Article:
Kagan Tumer is the director of the Collaborative Robotics and Intelligent Systems (CoRIS) Institute, and a professor in the School of Mechanical, Industrial and Manufacturing Engineering at Oregon State University.

If you were looking for Kagan Tumer, the science fiction author, click here.

Our work in the Autonomous Agents and Distributed Intelligence Lab focuses on collective decision-making and multiagent coordination to satisfy long-term, dynamic, opaque, and possibly ill-defined objectives. Broadly, we develop methods that address the following research areas:

  • Multiagent Learning: Who learns what?
  • Co-Evolutionary Algorithms: Who impacts whose fitness?
  • Artificial General Intelligence: What matters when?
  • Long-term learning and teaming: What behavior supports future intent?
  • Societal impact of AI and robotics: How to insert societal considerations into AI systems?

Multiagent Coordination and Reward Shaping

Achieving coordination in large multiagent systems is a challenging problem because it often requires agents to simultaneously stumble upon good joint-actions. This problem becomes even more pronounced when the feedback for success is a single, sparsely available, team-wide signal — agents must learn to isolate the impact of their actions on the team's performance [1, 2, 3]. Reward shaping approaches address these difficulties by providing agents with the capability to evaluate the impact of their contributions on system performance [4, 5, 6].

Multi-Objective Multiagent Decision-Making

Many complex real-world problems are naturally characterized by multiple objectives. For instance, to manage traffic in an urban area, one might want to maximize throughput, minimize latency, enforce fairness for all the drivers, and minimize impact on the environment. Research in multiagent multi-objective learning aims to facilitate collective decision-making in real world problems [7, 8, 9]. In addition, multi-objective learning is a natural framework for introducing human-centered and societal considerations into problem formulations [10].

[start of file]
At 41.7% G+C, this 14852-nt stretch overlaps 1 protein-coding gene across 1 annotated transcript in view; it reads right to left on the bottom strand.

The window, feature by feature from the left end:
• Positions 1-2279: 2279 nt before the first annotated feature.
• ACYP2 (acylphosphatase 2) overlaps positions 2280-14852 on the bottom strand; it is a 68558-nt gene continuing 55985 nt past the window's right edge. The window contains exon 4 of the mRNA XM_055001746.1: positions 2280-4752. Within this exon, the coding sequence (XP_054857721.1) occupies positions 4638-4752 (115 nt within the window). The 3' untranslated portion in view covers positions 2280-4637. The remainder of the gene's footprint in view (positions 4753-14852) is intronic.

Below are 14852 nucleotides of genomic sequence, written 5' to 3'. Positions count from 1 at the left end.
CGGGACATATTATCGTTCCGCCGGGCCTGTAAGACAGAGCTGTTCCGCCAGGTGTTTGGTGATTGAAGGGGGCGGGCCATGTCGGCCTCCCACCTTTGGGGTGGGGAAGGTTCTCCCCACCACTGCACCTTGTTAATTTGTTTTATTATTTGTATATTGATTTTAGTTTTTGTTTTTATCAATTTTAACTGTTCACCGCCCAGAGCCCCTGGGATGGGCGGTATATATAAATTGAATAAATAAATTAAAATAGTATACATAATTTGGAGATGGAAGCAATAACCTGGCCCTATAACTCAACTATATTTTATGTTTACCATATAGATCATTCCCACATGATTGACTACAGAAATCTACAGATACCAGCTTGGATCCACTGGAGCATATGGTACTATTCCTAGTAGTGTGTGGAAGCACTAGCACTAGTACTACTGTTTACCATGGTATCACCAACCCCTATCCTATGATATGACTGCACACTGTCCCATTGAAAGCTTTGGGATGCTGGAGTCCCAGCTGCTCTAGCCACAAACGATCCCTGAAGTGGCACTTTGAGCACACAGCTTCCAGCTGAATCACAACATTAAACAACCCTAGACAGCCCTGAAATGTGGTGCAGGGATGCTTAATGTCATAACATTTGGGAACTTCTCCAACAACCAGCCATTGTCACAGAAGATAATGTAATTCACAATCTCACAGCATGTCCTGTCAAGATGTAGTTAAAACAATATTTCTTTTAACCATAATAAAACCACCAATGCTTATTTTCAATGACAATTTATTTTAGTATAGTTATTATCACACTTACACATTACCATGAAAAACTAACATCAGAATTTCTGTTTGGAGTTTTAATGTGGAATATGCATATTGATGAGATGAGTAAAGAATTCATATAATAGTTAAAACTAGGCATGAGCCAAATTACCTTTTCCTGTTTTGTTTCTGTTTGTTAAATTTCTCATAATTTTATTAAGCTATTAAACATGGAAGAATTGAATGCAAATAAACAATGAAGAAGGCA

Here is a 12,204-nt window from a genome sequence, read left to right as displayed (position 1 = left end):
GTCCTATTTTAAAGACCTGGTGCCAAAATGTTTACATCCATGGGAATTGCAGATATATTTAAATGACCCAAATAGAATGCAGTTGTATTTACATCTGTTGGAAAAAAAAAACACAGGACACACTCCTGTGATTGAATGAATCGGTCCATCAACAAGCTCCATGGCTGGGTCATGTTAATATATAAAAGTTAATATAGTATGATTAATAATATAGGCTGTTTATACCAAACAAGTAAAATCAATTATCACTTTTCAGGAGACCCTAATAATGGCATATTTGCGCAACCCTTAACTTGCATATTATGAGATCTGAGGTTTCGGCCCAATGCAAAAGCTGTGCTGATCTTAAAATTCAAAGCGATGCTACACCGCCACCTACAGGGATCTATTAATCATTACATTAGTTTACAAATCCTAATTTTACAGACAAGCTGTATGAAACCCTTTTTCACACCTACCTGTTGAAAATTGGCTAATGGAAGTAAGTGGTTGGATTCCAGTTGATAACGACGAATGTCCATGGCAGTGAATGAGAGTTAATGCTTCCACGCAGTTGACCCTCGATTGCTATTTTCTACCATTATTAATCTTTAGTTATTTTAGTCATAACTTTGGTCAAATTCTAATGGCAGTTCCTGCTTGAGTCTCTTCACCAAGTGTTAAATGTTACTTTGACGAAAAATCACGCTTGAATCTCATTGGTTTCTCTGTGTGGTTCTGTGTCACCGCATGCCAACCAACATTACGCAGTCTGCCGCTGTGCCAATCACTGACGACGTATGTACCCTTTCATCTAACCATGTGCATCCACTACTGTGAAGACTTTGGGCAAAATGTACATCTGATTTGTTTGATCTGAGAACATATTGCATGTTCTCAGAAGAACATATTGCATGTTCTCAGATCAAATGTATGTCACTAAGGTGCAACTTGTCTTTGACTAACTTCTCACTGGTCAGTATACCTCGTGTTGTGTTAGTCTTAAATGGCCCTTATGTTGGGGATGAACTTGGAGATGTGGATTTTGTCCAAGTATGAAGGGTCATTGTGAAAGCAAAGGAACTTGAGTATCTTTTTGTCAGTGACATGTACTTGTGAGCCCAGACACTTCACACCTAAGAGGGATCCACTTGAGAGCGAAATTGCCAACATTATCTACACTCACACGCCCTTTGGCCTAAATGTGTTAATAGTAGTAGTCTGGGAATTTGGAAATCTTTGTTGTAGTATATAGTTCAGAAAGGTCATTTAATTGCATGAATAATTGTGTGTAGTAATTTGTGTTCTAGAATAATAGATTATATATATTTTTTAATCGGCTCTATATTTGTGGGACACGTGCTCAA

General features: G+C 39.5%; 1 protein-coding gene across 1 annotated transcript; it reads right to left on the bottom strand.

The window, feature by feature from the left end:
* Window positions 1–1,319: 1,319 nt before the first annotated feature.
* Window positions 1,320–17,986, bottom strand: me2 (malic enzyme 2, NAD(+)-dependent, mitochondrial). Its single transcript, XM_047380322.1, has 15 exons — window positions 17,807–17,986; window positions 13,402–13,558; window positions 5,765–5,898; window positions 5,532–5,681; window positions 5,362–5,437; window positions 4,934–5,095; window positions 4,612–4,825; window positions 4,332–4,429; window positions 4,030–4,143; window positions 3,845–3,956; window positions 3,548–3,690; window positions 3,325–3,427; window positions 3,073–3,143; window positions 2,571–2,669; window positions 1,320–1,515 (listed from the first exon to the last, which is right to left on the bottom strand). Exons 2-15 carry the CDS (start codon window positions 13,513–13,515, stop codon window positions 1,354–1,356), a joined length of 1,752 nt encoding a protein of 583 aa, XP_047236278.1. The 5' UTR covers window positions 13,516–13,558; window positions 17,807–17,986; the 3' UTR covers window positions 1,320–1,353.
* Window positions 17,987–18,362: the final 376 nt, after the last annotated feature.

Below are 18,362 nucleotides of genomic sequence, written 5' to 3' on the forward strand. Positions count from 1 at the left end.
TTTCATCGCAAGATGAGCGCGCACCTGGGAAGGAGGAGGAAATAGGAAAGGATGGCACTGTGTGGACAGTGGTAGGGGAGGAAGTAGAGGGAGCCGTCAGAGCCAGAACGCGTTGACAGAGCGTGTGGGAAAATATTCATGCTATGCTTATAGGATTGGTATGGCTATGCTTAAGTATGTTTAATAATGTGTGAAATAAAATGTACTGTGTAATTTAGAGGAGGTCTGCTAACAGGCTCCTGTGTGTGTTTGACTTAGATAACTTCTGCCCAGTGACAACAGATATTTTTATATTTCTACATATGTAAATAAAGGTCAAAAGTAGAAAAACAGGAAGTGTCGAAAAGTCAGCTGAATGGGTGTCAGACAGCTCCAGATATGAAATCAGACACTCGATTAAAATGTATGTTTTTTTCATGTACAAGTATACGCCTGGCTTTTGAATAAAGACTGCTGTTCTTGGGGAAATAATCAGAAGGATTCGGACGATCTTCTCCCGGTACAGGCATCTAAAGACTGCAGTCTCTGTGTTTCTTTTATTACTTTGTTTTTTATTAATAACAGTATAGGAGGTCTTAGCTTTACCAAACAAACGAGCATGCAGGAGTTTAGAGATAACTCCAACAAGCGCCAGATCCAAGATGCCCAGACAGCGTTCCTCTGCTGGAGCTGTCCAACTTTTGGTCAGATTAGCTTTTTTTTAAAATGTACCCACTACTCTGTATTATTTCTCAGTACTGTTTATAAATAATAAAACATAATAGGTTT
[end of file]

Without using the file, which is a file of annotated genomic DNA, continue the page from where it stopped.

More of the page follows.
Diversity and Teaming

As teams get larger and tasks become more complex, agents need to better understand the actions and responses of other agents in their teams. Also, to sustain mutual cooperation, agents must learn diverse strategies that can be conditioned on the task dynamics, team composition, and behaviors of other agents [11, 12, 13]. Research in this thread focuses on informed discovery, preservation, and improvement of diverse behaviors that allow agents to radically adapt to the needs of their teams [14, 15].

Paper Awards

  • Best Real World Application Paper Award: “Evolving Large Scale UAV Communication Systems”
    A. Agogino, C. HolmesParker, and K. Tumer

    GECCO 2012.

  • Best Paper Award: “Distributed Agent-Based Air Traffic Flow Management”
    K. Tumer and A. Agogino

    AAMAS 2007.

  • Nomination for Best Paper Award: “Informed Diversity Search for Learning in Asymmetric Multiagent Systems”
    G. Dixit and K. Tumer

    GECCO 2024.

  • Nomination for Best Paper Award: “Reinforcing Inter-Class Dependencies in the Asymmetric Island Model”
    A. Festa, G. Dixit, and K. Tumer

    GECCO 2024.

  • Best Paper Award Finalist: “Diversifying behaviors for learning in Asymmetric Multiagent Systems”
    G. Dixit, E. Gonzalez, and K. Tumer

    GECCO 2022.

  • Best Paper Award Finalist: “Evolving Memory-Augmented Neural Architectures for Deep Memory Problems”
    S. Khadka, J. Jen Chung, and K. Tumer

    GECCO 2017.

  • Best Real World Applications Paper Award Finalist: “Robust Neuro-Control for A Micro Quadrotor”
    J. Shepherd III and K. Tumer

    GECCO 2010.

  • Best Real World Applications Paper Award Finalist: “A Neuro-Evolutionary Approach to Micro Aerial Vehicle Control”
    M. Salichon and K. Tumer

    GECCO 2010.